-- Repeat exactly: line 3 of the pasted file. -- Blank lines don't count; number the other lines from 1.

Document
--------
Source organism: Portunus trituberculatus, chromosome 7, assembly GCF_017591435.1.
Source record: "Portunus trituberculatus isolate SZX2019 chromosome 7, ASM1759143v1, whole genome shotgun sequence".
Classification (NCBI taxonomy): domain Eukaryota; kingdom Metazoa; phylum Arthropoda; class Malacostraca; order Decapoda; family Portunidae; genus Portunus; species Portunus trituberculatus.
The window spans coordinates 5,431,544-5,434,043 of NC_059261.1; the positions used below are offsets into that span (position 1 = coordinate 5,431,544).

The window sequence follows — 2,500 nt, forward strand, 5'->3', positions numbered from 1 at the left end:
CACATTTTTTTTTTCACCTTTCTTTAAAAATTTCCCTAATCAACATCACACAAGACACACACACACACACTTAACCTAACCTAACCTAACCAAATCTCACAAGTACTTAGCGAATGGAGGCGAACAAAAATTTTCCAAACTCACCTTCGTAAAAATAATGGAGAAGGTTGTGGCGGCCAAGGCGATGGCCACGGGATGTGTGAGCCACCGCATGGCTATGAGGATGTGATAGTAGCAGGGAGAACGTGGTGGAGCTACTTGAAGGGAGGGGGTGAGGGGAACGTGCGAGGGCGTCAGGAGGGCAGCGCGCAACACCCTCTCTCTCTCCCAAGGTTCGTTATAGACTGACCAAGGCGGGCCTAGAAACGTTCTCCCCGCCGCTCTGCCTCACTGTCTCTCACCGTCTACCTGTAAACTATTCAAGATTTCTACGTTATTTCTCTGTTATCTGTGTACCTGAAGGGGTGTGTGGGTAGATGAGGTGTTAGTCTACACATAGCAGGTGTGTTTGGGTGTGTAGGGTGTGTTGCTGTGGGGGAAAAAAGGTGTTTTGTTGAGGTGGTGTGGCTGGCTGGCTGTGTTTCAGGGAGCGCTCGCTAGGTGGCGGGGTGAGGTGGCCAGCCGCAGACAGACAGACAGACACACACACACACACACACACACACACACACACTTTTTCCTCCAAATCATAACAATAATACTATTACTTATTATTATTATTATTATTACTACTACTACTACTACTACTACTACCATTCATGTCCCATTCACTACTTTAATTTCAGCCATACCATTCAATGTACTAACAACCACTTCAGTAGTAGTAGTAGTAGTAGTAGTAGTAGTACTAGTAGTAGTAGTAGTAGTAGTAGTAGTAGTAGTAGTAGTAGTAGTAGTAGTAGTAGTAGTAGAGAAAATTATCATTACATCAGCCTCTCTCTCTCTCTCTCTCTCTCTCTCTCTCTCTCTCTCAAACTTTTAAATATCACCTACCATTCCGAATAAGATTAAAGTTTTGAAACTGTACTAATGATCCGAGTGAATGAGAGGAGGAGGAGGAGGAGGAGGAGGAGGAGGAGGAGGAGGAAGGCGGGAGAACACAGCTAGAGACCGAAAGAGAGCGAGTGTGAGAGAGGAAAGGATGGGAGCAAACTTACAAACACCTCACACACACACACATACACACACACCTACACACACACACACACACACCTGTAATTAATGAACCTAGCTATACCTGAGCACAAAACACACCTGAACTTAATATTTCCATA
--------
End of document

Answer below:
Classification (NCBI taxonomy): domain Eukaryota; kingdom Metazoa; phylum Arthropoda; class Malacostraca; order Decapoda; family Portunidae; genus Portunus; species Portunus trituberculatus.